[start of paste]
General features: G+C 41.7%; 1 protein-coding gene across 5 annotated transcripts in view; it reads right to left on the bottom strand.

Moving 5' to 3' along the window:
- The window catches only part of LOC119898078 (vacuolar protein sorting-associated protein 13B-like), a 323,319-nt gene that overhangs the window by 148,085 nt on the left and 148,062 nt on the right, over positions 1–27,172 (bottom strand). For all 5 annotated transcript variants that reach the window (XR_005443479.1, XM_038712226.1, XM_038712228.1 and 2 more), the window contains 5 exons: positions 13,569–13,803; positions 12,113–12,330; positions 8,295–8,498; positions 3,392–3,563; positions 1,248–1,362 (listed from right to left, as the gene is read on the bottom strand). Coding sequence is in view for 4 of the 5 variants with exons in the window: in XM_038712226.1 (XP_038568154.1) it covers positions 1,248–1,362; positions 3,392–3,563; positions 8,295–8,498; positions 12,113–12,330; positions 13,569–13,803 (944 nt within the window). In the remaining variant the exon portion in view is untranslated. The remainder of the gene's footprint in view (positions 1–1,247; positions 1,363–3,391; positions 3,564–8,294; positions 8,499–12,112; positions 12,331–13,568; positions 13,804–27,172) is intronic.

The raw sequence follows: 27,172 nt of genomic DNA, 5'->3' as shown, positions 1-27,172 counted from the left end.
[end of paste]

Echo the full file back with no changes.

General features: G+C 41.7%; 1 protein-coding gene across 5 annotated transcripts in view; it reads right to left on the bottom strand.

Moving 5' to 3' along the window:
- The window catches only part of LOC119898078 (vacuolar protein sorting-associated protein 13B-like), a 323,319-nt gene that overhangs the window by 148,085 nt on the left and 148,062 nt on the right, over positions 1–27,172 (bottom strand). For all 5 annotated transcript variants that reach the window (XR_005443479.1, XM_038712226.1, XM_038712228.1 and 2 more), the window contains 5 exons: positions 13,569–13,803; positions 12,113–12,330; positions 8,295–8,498; positions 3,392–3,563; positions 1,248–1,362 (listed from right to left, as the gene is read on the bottom strand). Coding sequence is in view for 4 of the 5 variants with exons in the window: in XM_038712226.1 (XP_038568154.1) it covers positions 1,248–1,362; positions 3,392–3,563; positions 8,295–8,498; positions 12,113–12,330; positions 13,569–13,803 (944 nt within the window). In the remaining variant the exon portion in view is untranslated. The remainder of the gene's footprint in view (positions 1–1,247; positions 1,363–3,391; positions 3,564–8,294; positions 8,499–12,112; positions 12,331–13,568; positions 13,804–27,172) is intronic.

The raw sequence follows: 27,172 nt of genomic DNA, 5'->3' as shown, positions 1-27,172 counted from the left end.